Are Your Nuts Tight?

New Maintenance Guide

Sept 2020

Recently a friend of mine found a way to spend the summer of COVID being a bit extra productive by writing a book that I believe all kit builders, RV and otherwise, could benefit from.  If you've never met or heard of Vic Syracuse, he's personally built more airplanes than I would bet many pilots have even had the chance to fly, and he's flown them quite literally all over the continent for thousands of hours.  He's an A&P, a DAR (dude who inspects homebuilt aircraft), a technical advisor, and a pilot both professional and for pleasure.  He's inspected and seen so many airplanes in his life that he's become a very well known inspector to use for pre-buy inspections if you're looking to buy a kit or finished airplane that someone else built.  In short, he's "the guy" when it comes to knowing and seeing what breaks and what people do wrong, with airplane construction and maintenance.

Book Link

If you've spent time on VAF (, you've no doubt seen his posts.  Occasionally you'll see something that he's found while inspecting an airplane that will make your head spin.  Missing plugs, chafed parts, broken brackets and other pieces, and one of the truly dangerous things...loose jam nuts.  He's seen so many planes with loose jam nuts when he does inspections that he decided to actually help people prevent their own disasters by taking the time to illustrate exactly where these nuts live, with pictures, and create a guide for the average, every-day builder/pilot/owner/maintainer.  Lest you think you would never miss such a thing on your aircraft, he's got plenty of evidence to show that there's probably a better than 50% chance that you have something wrong or loose on yours.  I know, from having him around my airplane in the past, and hey, from me being around other people's airplanes, that the builder always thinks they have it all just great...until someone else checks it out and points out the various flaws.  Keep in mind that this is absolutely NO INSULT, but an act of love when someone does this for you.  But just like tough love, sometimes it hurts the ego a little. :)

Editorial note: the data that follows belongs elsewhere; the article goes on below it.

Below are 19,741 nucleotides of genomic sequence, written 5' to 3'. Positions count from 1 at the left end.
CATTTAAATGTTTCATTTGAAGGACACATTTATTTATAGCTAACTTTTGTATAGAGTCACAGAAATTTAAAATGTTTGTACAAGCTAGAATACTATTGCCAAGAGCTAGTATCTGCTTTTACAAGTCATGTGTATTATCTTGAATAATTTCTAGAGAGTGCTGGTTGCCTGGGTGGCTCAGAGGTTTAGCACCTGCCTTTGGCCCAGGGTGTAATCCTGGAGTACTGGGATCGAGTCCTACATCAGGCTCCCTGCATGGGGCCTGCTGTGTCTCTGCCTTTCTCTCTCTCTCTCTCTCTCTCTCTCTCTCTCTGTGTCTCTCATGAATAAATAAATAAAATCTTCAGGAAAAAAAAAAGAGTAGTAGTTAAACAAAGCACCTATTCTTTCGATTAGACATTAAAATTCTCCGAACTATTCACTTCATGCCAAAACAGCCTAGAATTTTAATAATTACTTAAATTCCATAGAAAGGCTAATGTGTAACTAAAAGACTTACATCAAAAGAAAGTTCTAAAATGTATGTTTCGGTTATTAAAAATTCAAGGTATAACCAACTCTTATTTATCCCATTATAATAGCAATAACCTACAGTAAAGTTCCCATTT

So when Vic wrote this book, I really wanted to read it, for my own benefit. I know I'm not perfect, and I'm perfectly capable of improving myself...just ask my wife, there's plenty of room left for improvement!

The book itself has a brief intro, and then really dives in to the various things you should inspect during a pre-buy, or annual condition inspection.  It's got sections on Engine, Fuel System, Ignition System, Intake, Ancillary Systems, Interior and Exterior, and of course, a whole section dedicate to Jam nuts.  It's an easy read, because just like everyone likes, it's got lots of good pictures with just enough text to get the information across. 

Again, if you've spent time on VAF, you know that it's very common for a new builder to want to grab from other builders, a POH, a checklist, and an inspection list.  This book would make an excellent resource for a builder for when they're setting out to inspect their plane or create their own inspection list.  I'd say, it should be considered mandatory training for a new builder, in fact, and this book should be something any new builder just gets for themselves.  You may read it through a few times over the years, or may even want to read it to refresh your memory on what to look for before your inspection every year.  But there are just too many good illustrated mistakes and issues in the book to not make it part of your library, and keep you humble about your own maintenance.

From what I've gathered, this is a good portion of his book on pre-buy inspections, without some of the additional purchase related items.  The ending is a little abrupt, but if you keep in mind that you're reading a portion of a pre-buy manual, you'll understand why that is.

Anyway, support your fellow RV guru Vic and grab a download of his book from the above link.  If you're really lucky, you'll meet him at OSH, as he's a regular there, and you'll find him looking over your plane, showing you one of the things you missed along the way. :)